Photo Jonathan Blair

Wednesday, May 2, 2012

Flaherty and the IMF: taking the "emergent" side?

This one could be bigger than it looks. Jim Flaherty, Canada's Finance Minister, has just published an op-ed in the Daily Telegraph where he directly targets European governments. Title: The eurozone should sort out its own mess.

He bluntly criticizes their excessive weight in IMF decisions, and the special treatment they get as a result, which he frames primarily as a question of fairness: "We cannot avoid the question of fairness. Eurozone members benefit from increased exports and price stability. Spreading the risks of the eurozone around the world, while its benefits accrue primarily to its members, is not the way to resolve this crisis. We cannot expect non-European countries, whose citizens in many cases have a much lower standard of living, to save the eurozone."

There may be consequences for Canada in Europe--beginning with the Free Trade agreement currently in negotiation-- but Flaherty's feistiness also opens up interesting possibilities for new alliances in global governance circles, because he explicitly links Europe's excessive weight with the need to give more power to emerging countries: "Emerging markets play an increasingly important role in global economic issues. Canada has been a leader in recognising changing international dynamics and advocating greater representation of emerging markets at the IMF. In this context, we believe that measures should be taken to ensure that major decisions about resources dedicated to Europe require more than a simple majority.” With Stephen Harper telling his caucus, at roughly the same time, that Canada should align with the economic winners, you almost have the basic tenets of a major reorientation of the country's foreign policy.

At the forthcoming G20, next June in Los Cabos, Mexico will be inviting two of Canada's closest partners in the Americas, Chile and Colombia. The current flare over the IMF will certainly be on the minds of the European governments present. A little push from them, and more pull from Mexico and Latin friends and suddenly, the whole emphasis of this government towards Asia and Latin America could start to have concrete diplomatic implications.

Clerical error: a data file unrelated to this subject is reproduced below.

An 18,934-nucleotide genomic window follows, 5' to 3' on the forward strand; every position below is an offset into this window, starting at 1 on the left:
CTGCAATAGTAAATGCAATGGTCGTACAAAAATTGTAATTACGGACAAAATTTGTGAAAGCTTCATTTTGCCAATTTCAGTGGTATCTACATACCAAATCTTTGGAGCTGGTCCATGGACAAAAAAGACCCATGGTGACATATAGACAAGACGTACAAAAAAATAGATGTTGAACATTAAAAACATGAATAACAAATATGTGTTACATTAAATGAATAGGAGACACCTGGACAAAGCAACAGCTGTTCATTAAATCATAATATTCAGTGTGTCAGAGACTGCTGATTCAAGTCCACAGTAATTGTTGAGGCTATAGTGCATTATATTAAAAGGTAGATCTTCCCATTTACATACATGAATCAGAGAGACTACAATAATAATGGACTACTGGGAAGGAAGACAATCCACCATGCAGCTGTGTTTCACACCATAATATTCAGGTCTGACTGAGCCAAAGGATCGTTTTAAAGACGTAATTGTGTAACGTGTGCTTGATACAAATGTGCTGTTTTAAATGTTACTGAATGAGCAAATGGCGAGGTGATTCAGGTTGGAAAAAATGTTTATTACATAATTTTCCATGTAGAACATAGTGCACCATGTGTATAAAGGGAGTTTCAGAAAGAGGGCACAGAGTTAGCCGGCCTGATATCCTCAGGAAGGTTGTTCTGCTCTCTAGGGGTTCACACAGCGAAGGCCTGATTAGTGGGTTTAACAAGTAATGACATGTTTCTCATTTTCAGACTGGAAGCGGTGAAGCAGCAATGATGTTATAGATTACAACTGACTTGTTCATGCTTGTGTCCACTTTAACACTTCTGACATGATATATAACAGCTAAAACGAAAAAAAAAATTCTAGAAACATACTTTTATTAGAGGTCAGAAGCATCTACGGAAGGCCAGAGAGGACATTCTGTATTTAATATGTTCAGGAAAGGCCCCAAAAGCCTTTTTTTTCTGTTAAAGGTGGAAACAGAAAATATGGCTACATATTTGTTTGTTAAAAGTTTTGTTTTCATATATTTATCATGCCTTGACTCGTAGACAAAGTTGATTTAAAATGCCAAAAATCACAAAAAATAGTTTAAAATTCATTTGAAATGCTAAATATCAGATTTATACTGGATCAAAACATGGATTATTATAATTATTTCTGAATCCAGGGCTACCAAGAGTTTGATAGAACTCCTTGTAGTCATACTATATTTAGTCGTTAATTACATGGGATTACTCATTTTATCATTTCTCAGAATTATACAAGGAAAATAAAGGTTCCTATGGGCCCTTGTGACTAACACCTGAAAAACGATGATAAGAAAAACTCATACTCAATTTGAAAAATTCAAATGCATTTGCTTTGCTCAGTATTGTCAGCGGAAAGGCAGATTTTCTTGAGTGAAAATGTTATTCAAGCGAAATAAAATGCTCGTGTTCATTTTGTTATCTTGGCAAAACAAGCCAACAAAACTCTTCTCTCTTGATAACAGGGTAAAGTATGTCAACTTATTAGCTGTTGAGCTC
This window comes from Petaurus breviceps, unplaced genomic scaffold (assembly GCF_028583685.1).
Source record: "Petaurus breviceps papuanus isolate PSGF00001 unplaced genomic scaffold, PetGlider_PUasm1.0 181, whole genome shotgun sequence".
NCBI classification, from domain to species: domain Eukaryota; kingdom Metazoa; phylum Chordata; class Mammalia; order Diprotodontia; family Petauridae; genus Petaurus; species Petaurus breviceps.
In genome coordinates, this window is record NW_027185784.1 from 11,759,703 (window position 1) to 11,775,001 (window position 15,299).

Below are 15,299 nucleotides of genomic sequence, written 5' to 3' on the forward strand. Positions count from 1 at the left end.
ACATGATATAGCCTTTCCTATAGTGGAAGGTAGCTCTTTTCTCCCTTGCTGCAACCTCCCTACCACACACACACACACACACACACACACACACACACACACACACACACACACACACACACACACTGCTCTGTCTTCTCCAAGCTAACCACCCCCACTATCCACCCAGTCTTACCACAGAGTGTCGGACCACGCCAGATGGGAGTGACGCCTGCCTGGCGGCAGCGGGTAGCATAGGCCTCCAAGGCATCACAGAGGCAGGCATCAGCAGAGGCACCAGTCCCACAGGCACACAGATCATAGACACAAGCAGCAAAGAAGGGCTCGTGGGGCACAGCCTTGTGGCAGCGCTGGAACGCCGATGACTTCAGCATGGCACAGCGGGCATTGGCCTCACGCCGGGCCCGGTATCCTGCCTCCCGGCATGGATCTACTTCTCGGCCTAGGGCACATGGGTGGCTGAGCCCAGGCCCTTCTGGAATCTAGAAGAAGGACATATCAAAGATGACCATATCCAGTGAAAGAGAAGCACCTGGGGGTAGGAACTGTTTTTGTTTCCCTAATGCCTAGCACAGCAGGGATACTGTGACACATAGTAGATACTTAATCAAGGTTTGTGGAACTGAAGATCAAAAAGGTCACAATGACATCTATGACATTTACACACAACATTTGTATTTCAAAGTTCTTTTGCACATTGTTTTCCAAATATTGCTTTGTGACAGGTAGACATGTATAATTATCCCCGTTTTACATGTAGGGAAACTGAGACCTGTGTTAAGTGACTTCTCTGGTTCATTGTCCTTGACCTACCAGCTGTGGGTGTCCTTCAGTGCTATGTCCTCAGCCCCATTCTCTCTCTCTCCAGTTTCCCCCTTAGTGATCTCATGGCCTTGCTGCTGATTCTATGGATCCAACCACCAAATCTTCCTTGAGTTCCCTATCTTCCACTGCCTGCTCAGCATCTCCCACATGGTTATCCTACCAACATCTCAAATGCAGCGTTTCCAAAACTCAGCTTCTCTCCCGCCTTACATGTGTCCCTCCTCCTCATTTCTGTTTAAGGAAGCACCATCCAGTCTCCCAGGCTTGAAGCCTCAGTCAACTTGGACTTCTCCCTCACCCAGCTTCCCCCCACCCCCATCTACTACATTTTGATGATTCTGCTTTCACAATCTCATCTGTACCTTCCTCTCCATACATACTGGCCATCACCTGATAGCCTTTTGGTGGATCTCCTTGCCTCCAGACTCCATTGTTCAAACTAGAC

A turning point?

Tuesday, May 1, 2012

Disciplining pseudo-private companies in Brazil: After Vale, Embraer...

Last Spring, the Brazilian government god rid of mining giant Vale's CEO Roger Agnelli. The government, keen on keeping employment high, disagreed with his attempts to cut costs, including through workforce reductions. Now, Vale used to be state-owned, but it was privatized in 1997, to the dismay of many Brazilian nationalists. As with many of the privatizations that took place during Brazil's liberal turn, however, things were not quite what they looked like: the government, directly through equity ownership, or indirectly through the pension funds it controls and through its national development bank (the BNDES), kept effective control of the company.

Since January, a similar clean-up has been under way in another of Brazil's half-privatized industrial jewels. No less than eighteen of Embraer's top executives have left the company over the last six months, including its President since 2007, Maurício Botelho, the man widely credited with turning the little loss-making local aircraft producer into the third largest aeronautic company in the world. Once again, disagreements with the government about company strategy appear to have been behind the changes. Apparently, as push came to shove, the government used its various channels of ownership to get the changes it wanted.